"The Three Kings", ©Alberto Bouzón: Fotografías

5 Tips for Improving Your Wide Angle Photos and Videos

One of the important additions to every photographer or cinematographer’s kit is a good wide-angle lens. There’s nothing quite like going wide for those magnificent vistas,  capitalizing on the depth of field or pushing the boundaries of perspective when working up close. In this article, we’ll offer some tips for getting the most out of your “short game”.

Opening Image: “The Three Kings”, ©Alberto Bouzón: Fotografías. Irix 15mm f/2.4, Irix Edge Reverse GND8 Filter

As the manufacturers of some of the most popular rectilinear short lenses on the market, we’re proud to say that we’ve got you covered in both the cinema and still photo arenas. Both our flagship 15mm lens and our ultrawide 11mm lens have garnered rave reviews in the stills market and their counterparts in the Cine line are doing the same with videographers everywhere.

Irix 15mm f/2.4 Blackstone wide angle lens
Irix 15mm f/2.4 (Blackstone model shown)
Irix 11mm f/2.4 wide angle lens
Irix 11mm f/4 (Firefly model shown)
Irix Cine 15mm Lens
Irix Cine 15mm T 2.6
Irix Cine 11mm Lens
Irix Cine 11mm T 4.3

Irix Cine 11mm T4.3 Full Frame Lens Demo from Irix USA on Vimeo.
Video created by CinemaRaven

1. Have a Reason to Shoot Wide

Just because you have a great wide angle lens doesn’t mean it’s the right one for every job. Choosing the appropriate focal length for a shoot, whether you’re shooting motion or stills, is always the first priority


That said, some wide angle lenses are more versatile than others and you’ll find the Irix 15mm can stay on your camera for more situations than you might expect. With its rectilinear projection, there’s less worry about distortion when you need to get in close. Landscapes and portraits are both within the capabilities of this focal length, and because of its f/2.4 maximum aperture, low light is less of a problem.

FLICKR_Event Highlights_001

In any case, think about the scene in front of you and what you want your viewers to see in it. Choose the appropriate focal length based on the answer to that question.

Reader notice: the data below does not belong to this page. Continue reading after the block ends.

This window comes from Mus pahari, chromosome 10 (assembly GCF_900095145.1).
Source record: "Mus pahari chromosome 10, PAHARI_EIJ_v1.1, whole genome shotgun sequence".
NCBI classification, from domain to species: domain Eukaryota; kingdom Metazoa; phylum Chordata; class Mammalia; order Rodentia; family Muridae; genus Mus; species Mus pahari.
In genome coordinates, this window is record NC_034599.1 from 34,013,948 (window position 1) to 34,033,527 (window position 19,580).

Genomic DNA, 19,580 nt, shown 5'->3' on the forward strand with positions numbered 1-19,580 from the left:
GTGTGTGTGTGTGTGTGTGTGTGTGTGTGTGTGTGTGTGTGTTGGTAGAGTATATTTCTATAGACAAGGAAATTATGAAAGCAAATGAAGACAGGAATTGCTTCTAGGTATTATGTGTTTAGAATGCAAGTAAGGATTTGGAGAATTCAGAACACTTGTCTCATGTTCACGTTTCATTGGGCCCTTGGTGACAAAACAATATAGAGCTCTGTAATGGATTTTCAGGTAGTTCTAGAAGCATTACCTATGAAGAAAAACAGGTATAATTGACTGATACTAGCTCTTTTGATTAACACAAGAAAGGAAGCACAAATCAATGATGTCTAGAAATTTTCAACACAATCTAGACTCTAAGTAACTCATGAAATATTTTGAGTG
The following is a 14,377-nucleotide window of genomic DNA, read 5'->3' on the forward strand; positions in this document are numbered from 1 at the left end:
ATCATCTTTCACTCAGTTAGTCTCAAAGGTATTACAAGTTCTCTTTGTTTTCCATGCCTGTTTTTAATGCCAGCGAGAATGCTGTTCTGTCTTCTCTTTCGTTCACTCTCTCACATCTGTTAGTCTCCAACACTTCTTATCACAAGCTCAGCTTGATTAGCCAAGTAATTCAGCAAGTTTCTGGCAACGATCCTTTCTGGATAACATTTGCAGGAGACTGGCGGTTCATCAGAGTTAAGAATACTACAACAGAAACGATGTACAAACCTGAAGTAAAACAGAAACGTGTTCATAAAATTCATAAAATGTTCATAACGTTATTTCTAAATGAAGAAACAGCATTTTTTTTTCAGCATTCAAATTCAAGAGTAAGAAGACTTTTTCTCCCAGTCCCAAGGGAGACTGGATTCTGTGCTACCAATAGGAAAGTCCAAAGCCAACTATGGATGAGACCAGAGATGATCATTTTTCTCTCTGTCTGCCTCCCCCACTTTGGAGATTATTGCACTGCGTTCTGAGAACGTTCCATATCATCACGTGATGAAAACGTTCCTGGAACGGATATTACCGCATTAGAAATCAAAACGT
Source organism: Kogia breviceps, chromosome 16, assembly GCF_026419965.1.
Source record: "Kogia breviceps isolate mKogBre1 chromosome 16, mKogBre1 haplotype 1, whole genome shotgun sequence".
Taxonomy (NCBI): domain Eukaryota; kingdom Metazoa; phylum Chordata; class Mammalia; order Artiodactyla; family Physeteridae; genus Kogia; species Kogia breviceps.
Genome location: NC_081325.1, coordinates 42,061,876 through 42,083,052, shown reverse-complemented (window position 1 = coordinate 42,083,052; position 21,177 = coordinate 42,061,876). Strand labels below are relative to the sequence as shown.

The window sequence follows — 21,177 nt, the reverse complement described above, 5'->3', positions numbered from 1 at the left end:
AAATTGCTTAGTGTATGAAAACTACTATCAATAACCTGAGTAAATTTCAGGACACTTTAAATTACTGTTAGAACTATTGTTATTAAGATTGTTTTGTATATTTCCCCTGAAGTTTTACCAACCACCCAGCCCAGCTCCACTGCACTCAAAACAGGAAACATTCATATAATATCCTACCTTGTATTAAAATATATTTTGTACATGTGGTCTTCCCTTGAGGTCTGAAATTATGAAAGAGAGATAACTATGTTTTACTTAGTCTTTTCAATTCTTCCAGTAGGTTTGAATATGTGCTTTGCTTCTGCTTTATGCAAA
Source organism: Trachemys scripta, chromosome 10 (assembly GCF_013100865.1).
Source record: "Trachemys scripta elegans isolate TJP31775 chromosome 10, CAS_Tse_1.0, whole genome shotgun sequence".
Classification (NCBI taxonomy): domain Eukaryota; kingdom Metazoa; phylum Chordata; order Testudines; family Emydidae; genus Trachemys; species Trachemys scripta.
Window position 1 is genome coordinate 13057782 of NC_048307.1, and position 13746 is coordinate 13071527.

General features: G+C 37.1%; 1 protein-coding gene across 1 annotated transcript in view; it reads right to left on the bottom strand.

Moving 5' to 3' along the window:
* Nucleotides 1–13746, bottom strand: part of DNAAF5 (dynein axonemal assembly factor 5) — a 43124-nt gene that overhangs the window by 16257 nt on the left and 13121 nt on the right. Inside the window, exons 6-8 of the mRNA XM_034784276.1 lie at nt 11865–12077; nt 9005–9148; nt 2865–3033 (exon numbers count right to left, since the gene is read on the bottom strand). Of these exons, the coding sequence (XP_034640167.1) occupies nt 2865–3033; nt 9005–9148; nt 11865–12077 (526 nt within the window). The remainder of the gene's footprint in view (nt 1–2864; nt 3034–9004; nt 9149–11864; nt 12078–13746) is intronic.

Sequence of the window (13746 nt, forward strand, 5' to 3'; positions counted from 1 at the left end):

2. Always Have a Subject

This is closely related to the last point, but worth mentioning separately.

Whether you’re shooting video or stills, each frame needs a focal point. Without a subject, your scene won’t capture your viewers’ interest. In both cases, your framing and composition should lead your viewers’ eyes to the subject. This engages your viewers and makes your photo or scene more interesting.

Irix 15mm Landscape

Using a lens with a wide field of view means you’ll need to pay close attention to highlighting your subject, especially when you’re shooting at a distance. Be ready to pull out your bag of tricks and use them.

3. Simplify

Although shooting with a wide angle lens will give you the opportunity to get more in the frame, one of the primary rules of composition still applies: Keep it simple.


Too much clutter in a scene detracts from the subject and leaves viewers’ eyes “wandering” within the frame, rather than pulling them into the scene. This leaves your audience feeling disconnected and disinterested.

Try to reduce the number of objects in the frame to keep your viewers engaged.

4. Try the Vertical Shot

Don’t forget that a wide field of view can be equally effective as a “tall” field of view. Take a look at the portrait orientation as well as landscape when you’re framing the shot. 

Image copyright ©UH82NVME Photography. Irix 15mm f/2.4
Image ©UH82NVMY Photography
Irix 15mm f/2.4

Vertical wide-angle shots may work well for subjects like waterfalls, the Milky Way and paths or roads. When in doubt, shoot both!

5. Camera Angle Matters

Look Up!

Remember that shooting even slightly off of the level plane may cause vertical lines to converge quickly. This type of distortion is simply a matter of physics and normal at wide angles. It also isn’t necessarily a bad thing. With a little creative thought, you can use the effect to your advantage.

Keep in mind that the same kind of distortion will happen to any people in the frame. This can create less-than-flattering portraits, especially when you’re shooting close. You’ll need a subject with a sense of humor if you plan to emphasize this in your photos!

Distorted portrait

Is that it?

Nope. For the most part, any tip that applies to digital photography or cinematography could be repeated here. Those we’ve listed above are particularly important when you’re working with a wide-angle lens, and this isn’t a complete course. Keeping the advice above in mind should help you improve your work (or play) with short focal lengths. Don’t forget, rectilinear wide angle lenses from Irix make the process easier, too! Check out the entire lineup of lenses at Irix USA!

Show us what you’ve got!

As always, we’d love to see what you create with Irix lenses! Get out there and shoot, then share your best with us:

Post them on Instagram or Twitter and tag @Irix USA.
Send them in a message to Irix USA on Facebook.

(Be sure to include your exposure data!)

See you next time!

Written by Dana Crandell

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